STAUNTON, VA., DEC. 5 -- Republican presidential candidate Marion G. (Pat) Robertson, shaking Virginia's GOP to its core, today sealed an impressive straw poll victory and public relations bonanza after 1,000 of his supporters descended on a party convention here.

"We're going to invade the Ingleside in a few moments," Robertson told a chanting crowd shortly before their caravan of buses, trucks and cars slowly made its way to the Ingleside Inn, site of the Virginia Republicans' fourth annual winter meeting.

Robertson's victory in the presidential preference ballot, which was all but assured since his rivals for the 1988 Republican nomination had written off the event, was not nearly so impressive as his show of sheer political strength today. The evangelist's ability to mobilize voters from every corner of the state awed, and in many cases dismayed, even the most hard-bitten veterans of the Virginia GOP's infamous internal wars.

"The party regulars are scared," said Carl Bieber, one of the few party officials who attended the revival-style rally for Robertson a few miles from the convention site.

"It's just an awesome display," added Don Moseley, another member of the state Republican central committee. "Those are very committed people, and they're not going to go away."

For an often-fragmented party that would dearly love to retain an open U.S. Senate seat next year and recapture the governor's office from the Democrats in 1989, Robertson's flair for organization in his native Virginia might be a welcome tonic. Indeed, several speakers who addressed the Robertson supporters today -- Paul S. Trible Jr., who recently announced plans to retire from the Senate next year, former state attorney general and gubernatorial hopeful J. Marshall Coleman and Rep. Stan Parris -- embraced the banner-waving throng as new arrivals to the Republican Party.

"I don't think anyone should apologize for you being here today," Coleman said. "We are not ashamed of you, we are proud of you."

However, most other Republican leaders were far more circumspect about the role of Robertson's forces in next spring's round of party caucuses and mass meetings, the traditional method for selecting national convention delegates and one that the GOP was expected to endorse again on Sunday.

"If the mass meetings were held today, they'd take the whole state," said one senior party strategist, clearly perturbed by the prospect of a Robertson primary victory next year.

"Pat Robertson does not have a majority within the party, but he has built a base outside the party, and a lot of people are going to be real shocked," the official added.

Carol Ann Coryell, a longtime Republican activist in Northern Virginia who is directing the statewide campaign of Republican presidential candidate Jack Kemp, said Robertson will "certainly be a factor" next year even though rivals Vice President George Bush and Sen. Robert Dole (R-Kan.) enjoy far more popularity in the state.

"Robertson supporters are active in our PTAs, we go to church with them, we go to the same grocery stores," Coryell said. "All of the sudden, people in the party are nervous. It's the unknown. It's never happened before."

Eugene A. Delgaudio, a 32-year-old political consultant from Falls Church, traveled by bus with his wife and their three small children to be with Robertson today. Robertson's agenda, he said, "got me motivated, got me out of my chair to be here."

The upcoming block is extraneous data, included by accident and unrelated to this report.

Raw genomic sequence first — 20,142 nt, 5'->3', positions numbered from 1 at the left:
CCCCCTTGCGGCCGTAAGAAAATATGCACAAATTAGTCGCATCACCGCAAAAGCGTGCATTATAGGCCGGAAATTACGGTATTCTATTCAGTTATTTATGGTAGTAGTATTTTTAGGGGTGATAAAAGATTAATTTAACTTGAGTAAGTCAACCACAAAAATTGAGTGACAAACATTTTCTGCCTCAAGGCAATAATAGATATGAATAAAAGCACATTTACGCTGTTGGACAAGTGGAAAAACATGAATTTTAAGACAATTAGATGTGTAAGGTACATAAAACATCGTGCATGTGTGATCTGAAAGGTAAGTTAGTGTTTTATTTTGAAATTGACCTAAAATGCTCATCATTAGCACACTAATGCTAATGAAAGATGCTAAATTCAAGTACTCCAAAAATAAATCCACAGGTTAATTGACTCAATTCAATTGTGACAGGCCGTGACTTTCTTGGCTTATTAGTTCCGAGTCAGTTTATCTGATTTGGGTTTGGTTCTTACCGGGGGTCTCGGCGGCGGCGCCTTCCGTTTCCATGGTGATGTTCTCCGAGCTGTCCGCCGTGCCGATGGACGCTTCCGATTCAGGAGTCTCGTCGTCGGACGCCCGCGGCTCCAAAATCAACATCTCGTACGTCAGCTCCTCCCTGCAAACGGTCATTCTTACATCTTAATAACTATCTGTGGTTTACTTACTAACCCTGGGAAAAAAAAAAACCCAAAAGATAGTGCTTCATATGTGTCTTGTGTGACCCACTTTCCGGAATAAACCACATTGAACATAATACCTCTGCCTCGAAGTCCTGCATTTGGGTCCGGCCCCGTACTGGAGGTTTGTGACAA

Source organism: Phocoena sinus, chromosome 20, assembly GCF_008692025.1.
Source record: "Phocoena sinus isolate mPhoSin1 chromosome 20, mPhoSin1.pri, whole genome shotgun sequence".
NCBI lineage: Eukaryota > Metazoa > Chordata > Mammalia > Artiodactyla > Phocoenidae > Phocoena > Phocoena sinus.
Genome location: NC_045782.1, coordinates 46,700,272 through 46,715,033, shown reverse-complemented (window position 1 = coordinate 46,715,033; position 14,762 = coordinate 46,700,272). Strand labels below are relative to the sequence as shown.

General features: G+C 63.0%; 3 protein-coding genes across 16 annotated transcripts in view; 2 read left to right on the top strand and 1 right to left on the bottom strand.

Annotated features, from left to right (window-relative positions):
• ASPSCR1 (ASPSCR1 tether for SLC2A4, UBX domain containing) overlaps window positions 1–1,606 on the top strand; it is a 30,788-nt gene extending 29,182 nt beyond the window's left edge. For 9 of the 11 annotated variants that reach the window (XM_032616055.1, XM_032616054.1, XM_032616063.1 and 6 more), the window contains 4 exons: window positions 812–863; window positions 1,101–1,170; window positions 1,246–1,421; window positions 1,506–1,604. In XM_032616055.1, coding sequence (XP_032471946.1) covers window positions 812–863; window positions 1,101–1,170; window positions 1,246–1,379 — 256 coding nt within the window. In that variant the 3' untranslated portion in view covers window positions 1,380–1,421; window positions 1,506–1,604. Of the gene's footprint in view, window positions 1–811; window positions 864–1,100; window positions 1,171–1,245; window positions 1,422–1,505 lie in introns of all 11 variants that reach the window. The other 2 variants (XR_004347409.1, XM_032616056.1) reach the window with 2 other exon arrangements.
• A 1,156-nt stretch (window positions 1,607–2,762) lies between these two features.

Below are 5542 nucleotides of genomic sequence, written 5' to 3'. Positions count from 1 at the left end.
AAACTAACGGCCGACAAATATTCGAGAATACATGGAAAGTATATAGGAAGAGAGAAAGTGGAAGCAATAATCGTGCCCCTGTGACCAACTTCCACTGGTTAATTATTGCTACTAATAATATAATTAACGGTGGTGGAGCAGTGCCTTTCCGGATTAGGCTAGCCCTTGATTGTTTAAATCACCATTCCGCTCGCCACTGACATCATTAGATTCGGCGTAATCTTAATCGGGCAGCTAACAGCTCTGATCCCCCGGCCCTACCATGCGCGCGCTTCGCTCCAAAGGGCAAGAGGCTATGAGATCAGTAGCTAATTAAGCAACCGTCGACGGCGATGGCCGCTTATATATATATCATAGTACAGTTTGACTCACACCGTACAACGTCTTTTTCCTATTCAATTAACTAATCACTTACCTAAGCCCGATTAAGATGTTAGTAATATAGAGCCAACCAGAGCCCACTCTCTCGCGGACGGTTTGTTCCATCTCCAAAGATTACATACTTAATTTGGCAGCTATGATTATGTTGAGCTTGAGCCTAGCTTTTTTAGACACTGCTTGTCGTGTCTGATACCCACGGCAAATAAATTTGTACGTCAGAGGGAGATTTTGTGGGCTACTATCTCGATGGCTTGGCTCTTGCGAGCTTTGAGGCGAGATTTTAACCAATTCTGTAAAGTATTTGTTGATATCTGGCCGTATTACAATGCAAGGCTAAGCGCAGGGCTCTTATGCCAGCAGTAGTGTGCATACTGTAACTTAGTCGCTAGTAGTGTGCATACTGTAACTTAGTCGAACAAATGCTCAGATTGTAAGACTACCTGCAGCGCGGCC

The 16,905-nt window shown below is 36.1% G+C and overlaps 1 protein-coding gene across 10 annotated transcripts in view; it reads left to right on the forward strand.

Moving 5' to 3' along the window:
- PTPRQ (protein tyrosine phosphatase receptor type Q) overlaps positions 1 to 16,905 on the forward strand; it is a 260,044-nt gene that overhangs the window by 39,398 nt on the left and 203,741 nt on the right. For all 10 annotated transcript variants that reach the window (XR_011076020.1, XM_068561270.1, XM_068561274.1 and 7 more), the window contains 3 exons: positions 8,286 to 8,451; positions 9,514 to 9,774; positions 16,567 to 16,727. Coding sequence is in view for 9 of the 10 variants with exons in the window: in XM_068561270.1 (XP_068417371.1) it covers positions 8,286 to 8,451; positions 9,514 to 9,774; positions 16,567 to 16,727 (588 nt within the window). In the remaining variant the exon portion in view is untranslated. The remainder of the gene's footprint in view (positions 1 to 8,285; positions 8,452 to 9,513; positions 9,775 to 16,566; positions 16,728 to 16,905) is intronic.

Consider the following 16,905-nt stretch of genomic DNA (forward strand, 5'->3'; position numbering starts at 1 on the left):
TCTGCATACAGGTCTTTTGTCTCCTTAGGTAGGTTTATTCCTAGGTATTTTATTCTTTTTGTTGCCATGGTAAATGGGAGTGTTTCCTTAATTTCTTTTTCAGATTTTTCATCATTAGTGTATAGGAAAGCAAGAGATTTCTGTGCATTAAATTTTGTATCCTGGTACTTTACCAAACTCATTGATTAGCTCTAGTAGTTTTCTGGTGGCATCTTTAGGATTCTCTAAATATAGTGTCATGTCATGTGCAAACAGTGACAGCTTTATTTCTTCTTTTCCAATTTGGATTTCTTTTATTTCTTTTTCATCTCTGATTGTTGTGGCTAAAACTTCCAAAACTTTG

"There are other candidates, but on the three big issues -- the family, right to life and a strong economy -- Robertson's the clear choice," said Delgaudio, a lifelong Republican. Holding a "Fairfax for Pat" sign above his head, he added: "We're here for a fair shot at the presidential nomination. If not us, who? If not now, when?"

The convention participants paid $25 each to register and be eligible to vote in the straw poll, a fund-raising tactic that spokesmen for absent candidates criticized as a "poll tax."

"If the terms were fair, we'd participate," said Marvin Bush, the son of the vice president, who spent the weekend here. "My father's campaign is not about filling up buses and filling up exhibition halls."

Many of those who traveled to this Shenandoah Valley city to socialize and plot election strategy with their GOP brethren said they believed Robertson's chief weakness to be his somewhat narrow appeal to voters nationwide.

"You have to look for electability on a national scale," said Michael Holm, a ranking member of Alexandria's GOP committee. "Your mainstream Republican voter, the Republican activist in this state, is probably going to be for Bush or Dole."

Holm was one of a number of young professionals at Ingleside who said the state party is rebuilding after a series of electoral losses, a job made all the harder by a relative shortage of Republican officeholders. "We have absolutely got to win the governor's race next time," Holm said.

Before that race in 1989, however, comes what GOP leaders concede will be a tough contest against former Democratic governor Charles S. Robb for the Senate seat being vacated by Trible. Although there may be no shortage of GOP candidates next year -- three possibilities, retired Army general Jerry R. Curry, U.S. Customs Commissioner William von Raab and well-known party operative Andrew Wahlquist attended the convention luncheon today -- no one is expected quickly to match Robb's extraordinary appeal with voters.

"Chuck Robb is popular, but everybody has vulnerabilities," said William H. Stanhagen of Alexandria, who today announced his intention to retire from the Republican National Committee next year after 16 years.

"He was a baby-sitter governor, and we were asleep at the wheel for not taking him to task on it," Stanhagen added.